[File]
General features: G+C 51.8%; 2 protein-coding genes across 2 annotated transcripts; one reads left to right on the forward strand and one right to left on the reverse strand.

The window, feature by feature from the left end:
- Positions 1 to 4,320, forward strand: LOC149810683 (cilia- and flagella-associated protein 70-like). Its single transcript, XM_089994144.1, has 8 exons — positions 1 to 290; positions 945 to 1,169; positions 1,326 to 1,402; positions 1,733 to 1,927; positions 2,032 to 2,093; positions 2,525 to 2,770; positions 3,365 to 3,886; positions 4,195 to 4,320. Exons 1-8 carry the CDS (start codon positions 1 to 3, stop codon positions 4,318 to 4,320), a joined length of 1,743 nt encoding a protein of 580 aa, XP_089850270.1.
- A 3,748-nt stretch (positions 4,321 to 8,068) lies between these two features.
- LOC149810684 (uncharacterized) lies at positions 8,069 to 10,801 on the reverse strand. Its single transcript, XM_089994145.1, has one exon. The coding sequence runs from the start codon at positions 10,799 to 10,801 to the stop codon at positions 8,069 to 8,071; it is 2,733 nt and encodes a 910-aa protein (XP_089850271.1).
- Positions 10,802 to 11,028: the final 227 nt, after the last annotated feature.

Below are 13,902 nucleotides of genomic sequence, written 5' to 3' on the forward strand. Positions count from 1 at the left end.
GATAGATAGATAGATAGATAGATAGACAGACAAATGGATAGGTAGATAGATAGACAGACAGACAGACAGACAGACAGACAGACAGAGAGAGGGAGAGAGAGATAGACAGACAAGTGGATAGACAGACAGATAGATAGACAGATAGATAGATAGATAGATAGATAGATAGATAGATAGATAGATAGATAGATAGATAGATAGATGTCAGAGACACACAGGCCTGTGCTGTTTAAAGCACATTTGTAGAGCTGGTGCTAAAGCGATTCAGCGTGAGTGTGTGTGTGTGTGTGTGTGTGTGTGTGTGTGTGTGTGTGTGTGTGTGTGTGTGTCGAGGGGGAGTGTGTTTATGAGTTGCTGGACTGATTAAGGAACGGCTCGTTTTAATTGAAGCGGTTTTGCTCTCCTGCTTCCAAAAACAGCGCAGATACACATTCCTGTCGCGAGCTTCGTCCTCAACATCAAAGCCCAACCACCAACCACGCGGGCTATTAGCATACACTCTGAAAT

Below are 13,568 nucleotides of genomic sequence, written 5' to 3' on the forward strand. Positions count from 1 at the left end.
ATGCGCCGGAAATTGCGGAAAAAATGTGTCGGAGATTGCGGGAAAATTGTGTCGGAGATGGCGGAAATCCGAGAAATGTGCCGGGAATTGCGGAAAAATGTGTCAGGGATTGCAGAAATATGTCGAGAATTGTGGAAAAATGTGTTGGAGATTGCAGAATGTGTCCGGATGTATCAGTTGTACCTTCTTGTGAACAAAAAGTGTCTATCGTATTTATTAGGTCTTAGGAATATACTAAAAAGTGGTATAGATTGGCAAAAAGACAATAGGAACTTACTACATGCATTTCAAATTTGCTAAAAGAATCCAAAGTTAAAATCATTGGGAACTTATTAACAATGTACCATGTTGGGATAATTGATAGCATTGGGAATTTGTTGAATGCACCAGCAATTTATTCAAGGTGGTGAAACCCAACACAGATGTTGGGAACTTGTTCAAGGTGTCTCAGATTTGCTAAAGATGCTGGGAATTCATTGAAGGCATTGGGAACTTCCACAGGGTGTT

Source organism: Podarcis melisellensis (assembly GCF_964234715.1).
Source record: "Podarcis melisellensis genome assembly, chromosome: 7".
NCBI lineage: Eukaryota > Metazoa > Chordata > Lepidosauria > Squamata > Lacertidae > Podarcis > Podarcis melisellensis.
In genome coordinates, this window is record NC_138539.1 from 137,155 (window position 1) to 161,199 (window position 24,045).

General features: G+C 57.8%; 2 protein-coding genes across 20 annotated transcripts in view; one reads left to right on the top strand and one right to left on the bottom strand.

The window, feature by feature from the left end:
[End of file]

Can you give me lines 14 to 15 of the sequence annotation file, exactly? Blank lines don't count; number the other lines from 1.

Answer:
In genome coordinates, this window is record NC_138539.1 from 137,155 (window position 1) to 161,199 (window position 24,045).

General features: G+C 57.8%; 2 protein-coding genes across 20 annotated transcripts in view; one reads left to right on the top strand and one right to left on the bottom strand.